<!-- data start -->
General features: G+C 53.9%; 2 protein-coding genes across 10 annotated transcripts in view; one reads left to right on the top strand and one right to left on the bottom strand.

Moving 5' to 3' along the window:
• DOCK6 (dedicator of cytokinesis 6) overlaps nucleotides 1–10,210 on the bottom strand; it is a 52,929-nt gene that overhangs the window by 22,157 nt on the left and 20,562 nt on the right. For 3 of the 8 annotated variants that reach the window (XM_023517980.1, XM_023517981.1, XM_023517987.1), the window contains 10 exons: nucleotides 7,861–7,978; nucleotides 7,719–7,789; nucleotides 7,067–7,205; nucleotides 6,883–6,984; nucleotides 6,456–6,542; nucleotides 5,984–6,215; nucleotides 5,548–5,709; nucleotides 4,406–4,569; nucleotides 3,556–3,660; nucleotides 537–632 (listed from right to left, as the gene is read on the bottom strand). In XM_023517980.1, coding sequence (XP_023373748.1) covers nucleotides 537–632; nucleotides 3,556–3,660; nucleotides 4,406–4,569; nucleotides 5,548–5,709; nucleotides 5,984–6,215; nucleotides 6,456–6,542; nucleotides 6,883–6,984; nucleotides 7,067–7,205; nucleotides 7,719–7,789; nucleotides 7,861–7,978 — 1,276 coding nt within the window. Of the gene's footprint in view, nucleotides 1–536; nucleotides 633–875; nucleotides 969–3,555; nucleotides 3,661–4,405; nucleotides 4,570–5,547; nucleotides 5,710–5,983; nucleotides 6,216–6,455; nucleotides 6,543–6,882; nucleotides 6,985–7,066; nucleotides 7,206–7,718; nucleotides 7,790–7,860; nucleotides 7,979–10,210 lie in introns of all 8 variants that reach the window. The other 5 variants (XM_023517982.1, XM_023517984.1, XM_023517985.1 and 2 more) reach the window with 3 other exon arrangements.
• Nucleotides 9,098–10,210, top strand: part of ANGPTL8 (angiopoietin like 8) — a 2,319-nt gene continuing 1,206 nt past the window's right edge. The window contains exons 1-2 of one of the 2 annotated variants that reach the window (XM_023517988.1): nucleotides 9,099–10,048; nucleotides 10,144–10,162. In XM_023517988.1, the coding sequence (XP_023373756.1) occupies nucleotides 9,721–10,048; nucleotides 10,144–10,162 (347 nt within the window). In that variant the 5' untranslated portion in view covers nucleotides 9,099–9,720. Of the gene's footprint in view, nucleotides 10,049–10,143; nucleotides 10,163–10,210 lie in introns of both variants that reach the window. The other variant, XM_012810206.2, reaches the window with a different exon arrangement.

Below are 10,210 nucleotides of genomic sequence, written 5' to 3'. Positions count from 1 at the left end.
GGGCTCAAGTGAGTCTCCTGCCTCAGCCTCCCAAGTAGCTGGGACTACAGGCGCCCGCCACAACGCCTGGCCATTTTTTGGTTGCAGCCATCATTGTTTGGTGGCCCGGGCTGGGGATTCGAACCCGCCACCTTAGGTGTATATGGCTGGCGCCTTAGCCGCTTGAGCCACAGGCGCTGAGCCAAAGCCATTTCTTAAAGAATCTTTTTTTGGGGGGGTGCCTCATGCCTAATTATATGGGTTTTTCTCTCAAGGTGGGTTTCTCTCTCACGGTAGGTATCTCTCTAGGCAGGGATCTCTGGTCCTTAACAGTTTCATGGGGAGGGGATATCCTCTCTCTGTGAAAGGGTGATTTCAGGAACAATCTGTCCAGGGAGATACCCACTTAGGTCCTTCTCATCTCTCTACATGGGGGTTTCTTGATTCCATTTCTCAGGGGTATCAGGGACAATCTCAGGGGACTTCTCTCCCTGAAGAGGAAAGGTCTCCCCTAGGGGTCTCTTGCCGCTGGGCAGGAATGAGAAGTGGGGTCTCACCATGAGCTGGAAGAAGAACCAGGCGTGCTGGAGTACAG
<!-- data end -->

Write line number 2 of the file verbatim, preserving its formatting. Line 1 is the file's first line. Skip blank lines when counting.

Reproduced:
Moving 5' to 3' along the window: